The region loses 6,000 full-time jobs in December

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The region that includes Grey-Bruce lost 6,000 full-time jobs for the second consecutive month in December and is no longer the provincial leader in employment rates, according to new monthly figures from Statistics Canada.

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The Stratford-Bruce Peninsula economic region’s unemployment rate rose 0.8 percentage points to 3.5%, the second lowest in Ontario. The province’s unemployment rate fell 0.3 percentage points in December to 4.8%, both figures not seasonally adjusted.

The adjusted annual unemployment rate for 2022 was 3.7%, 0.5 percentage points lower than that for 2021, which was 4.2%.

A news release issued by the Four County Labor Market Planning Board along with further analysis of Statistics Canada’s monthly Labor Force Survey data shows that the size of the region’s labor force has grown from 165,900 people in November to 163,700 in December.

Overall net employment in the region fell by 3,600, with 6,000 full-time job losses and 2,400 part-time job gains.

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“With an aging workforce and high participation rates, job vacancies are increasing and staying vacant longer,” said Dana Soucie, executive director of the Four Counties Labor Market Planning Council in a press release. . “Rural communities face additional barriers to attracting needed labour, which makes it extremely competitive for many employers in Bruce, Grey, Huron and Perth. Understanding our ability to attract and retain workers in the region will be a valuable exercise as we navigate these labor shortages.”

The number of employees in the goods-producing sector fell again in December by a net 1,500. The manufacturing sector lost the most employees with 1,300 leaving their jobs, while construction and utilities lost 1,200 and 1,100 respectively. The agriculture sector saw a gain of 2,100 employees.

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Employment in the service sector fell by 2,000 net jobs. Health care and social assistance recorded the largest loss (-2,000), while educational services recorded the largest increase (+1,400), followed by transportation and warehousing (+ 800).

“What’s happening right now, I think, is some employers are potentially suspending their (job) openings and they’re kind of waiting to see what happens with the recession,” Soucie said in an interview. with the Stratford Beacon Herald. “And this time of year with seasonality and different things, we’ve lost jobs in certain industries, which isn’t a huge surprise.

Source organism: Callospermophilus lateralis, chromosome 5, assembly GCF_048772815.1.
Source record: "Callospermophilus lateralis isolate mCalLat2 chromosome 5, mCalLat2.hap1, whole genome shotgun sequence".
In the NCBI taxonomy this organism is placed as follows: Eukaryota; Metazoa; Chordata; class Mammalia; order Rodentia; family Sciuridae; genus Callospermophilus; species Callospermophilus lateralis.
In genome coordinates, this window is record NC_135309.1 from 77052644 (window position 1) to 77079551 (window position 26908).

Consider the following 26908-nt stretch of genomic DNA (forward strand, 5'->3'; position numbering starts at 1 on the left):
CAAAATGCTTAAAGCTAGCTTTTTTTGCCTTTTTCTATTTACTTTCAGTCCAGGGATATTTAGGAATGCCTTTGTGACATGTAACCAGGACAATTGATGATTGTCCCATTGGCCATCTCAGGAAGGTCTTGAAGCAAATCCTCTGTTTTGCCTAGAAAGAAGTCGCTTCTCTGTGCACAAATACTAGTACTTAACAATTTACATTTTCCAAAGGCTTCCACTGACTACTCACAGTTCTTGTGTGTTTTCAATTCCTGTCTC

“So I think employers are stepping back and saying… ‘I think we have to go with what we have right now and look at other ways to keep production going.’ ”

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Soucie said the continued decline in full-time employment could be fueled by an aging workforce and high participation rates in the local labor pool, leaving fewer qualified potential workers to fill. full-time positions available as older workers leave the labor market.

And higher spending could encourage some people to return to the labor market.

“Due to the high cost of living, many (retired workers) need to come back to work, but the opportunities they need may not be there, so we need to explore that and see how can we get them back into the market. work, even if only part-time.

Current job postings for the Bruce, Grey, Huron and Perth area have increased over time since the pandemic and can be found at: The website is updated regularly. Users are encouraged to visit often and create an account to follow job opportunities. The current number of job openings in the region exceeds 2,100, a decrease of 500 jobs from last month.

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Statistics Canada’s Monthly Labor Force Survey provides estimates of employment and unemployment, based on a sample of households in communities. Stratford-Bruce Peninsula figures represent a three-month rolling average, not seasonally adjusted.

Nationally, employment rose by 104,000 in December, while the unemployment rate fell 0.1 percentage points to 5%, just above the record high of 4.9 % reached in June and July.

Canada’s employment growth in December was led by an increase among young people aged 15 to 24, who recouped the cumulative losses seen for this group from July to September, according to Statistics Canada’s Labor Force Survey. Canada.

With files by Galen Simmons

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